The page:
How to Start Your Entry Level Job Search
You’ve worked hard for your degree and now it’s time to find a job. Like your education, consider this another step in your career path. Spend time to get yourself ready for the search. Just as last minute “cramming” doesn’t prepare you for an exam, waiting until the last minute to get ready for a job search is unlikely to make you succeed.
Have one or more versions of your resume polished and ready to hand out. This is an obvious step but one that is too often missed. Finding the perfect job online for which to apply or meeting a potential employer at a networking event is a poor time to realize your resume is not ready.
Have a resume on your website to which you can refer people and have printed copies that you carry around with you. Since you never know where you will be when connecting with someone who may want to see a resume, make it easy to give them one at anytime.
Clean Up Your Social Media
Hopefully you have focused your social media on your career during the last couple years of school. Recruiters and hiring managers are tapping into social media to learn about candidates. What would a recruiter viewing your Facebook page learn about you? Does it make them feel like you would be a good fit for their company or would it scare them away. No matter how good your education and experience, a questionable social media page will drive employers away.
Understand Your Requirements
Take some time to write down what it is you want or need from a job. Give yourself some parameters within which you’ll do your job search. You may not find a job that matches all of them, but one that doesn’t meet any of them is one you will be unhappy in until you find another job. Some valid requirements might be:
- Allows me to continue learning about my field
- Gives me time to prepare for my graduate work
- Lets me work with creative and interesting people
- Meets my entry level salary requirements
- Keeps me interested for at least one year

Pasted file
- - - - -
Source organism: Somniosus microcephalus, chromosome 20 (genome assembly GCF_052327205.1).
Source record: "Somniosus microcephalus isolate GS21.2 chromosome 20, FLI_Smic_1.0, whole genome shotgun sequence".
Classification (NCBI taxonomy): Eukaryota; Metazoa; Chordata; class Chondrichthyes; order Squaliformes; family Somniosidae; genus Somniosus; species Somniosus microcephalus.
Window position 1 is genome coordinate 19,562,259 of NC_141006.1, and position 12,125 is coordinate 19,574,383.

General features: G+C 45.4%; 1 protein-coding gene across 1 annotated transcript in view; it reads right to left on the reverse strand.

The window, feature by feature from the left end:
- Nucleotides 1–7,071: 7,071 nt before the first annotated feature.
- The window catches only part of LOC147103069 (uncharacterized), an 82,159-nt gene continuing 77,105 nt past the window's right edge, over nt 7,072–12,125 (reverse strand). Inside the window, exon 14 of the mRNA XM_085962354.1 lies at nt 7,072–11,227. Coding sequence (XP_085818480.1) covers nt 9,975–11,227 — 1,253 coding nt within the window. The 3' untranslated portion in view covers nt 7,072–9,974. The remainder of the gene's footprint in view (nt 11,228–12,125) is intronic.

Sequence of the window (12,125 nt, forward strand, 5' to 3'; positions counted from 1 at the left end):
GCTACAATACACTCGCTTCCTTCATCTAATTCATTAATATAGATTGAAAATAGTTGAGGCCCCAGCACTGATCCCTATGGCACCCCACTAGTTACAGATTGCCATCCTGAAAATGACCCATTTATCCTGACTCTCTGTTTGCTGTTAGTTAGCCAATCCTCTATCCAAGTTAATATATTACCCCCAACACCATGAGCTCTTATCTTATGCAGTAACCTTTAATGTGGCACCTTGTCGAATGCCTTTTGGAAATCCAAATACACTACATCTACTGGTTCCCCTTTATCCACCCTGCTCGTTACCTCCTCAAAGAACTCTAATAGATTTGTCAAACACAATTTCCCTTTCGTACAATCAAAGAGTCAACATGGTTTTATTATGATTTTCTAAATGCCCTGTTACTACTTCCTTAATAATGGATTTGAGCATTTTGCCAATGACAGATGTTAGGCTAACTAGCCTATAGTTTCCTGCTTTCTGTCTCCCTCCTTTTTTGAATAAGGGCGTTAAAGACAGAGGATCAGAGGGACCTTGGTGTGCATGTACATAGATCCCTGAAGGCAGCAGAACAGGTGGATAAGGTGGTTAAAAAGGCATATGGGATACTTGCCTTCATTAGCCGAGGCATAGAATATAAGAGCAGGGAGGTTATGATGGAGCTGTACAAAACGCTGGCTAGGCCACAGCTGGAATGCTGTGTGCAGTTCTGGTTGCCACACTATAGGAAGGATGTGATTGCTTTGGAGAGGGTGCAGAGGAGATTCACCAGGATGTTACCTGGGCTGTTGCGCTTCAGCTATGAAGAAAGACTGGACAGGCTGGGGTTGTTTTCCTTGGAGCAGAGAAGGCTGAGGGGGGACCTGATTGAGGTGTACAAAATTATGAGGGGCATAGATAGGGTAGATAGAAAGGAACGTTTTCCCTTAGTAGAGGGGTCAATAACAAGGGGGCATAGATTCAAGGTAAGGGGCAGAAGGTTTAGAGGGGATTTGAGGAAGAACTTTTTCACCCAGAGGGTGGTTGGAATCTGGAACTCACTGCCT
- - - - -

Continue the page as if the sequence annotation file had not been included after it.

Your first entry-level job will not likely be one you work at for the rest of your life. As you gain experience, you’ll look for opportunities to advance, perhaps in a different company. Consider your first job an important stepping-stone into your overall working career.
Your First Searches
When you feel that you’re prepared to head out on your job quest, check out the online job boards first. Most let you create a detailed profile of yourself, and while tedious, they are helpful. Employers look at those profiles to find just the right fit. Take the time to make each profile as detailed as you can about your background and career goals.
Look for networking opportunities near you. Professional organizations and civic groups often have functions you can attend to meet local business leaders. If there are companies for which you would like to work, find out which meetings and groups those leaders are likely to attend and sign up.
There are a number of resources online to help you with an interview, such as this article in the Financial Post. Review the possible questions asked during an interview and be comfortable with your answers before sitting down in front of a recruiter. A recruiter or hiring manager pays attention to how you respond to a question and not just the content of your answer. Be able to show confidence during an interview with your responses.
Your first job out of school is an exciting step and one that can gain some momentum for your chosen career. Take time to be prepared and find the best position that meets your initial goals. You won’t be there forever but your first job will create a foundation on which you’ll build the rest of your working life.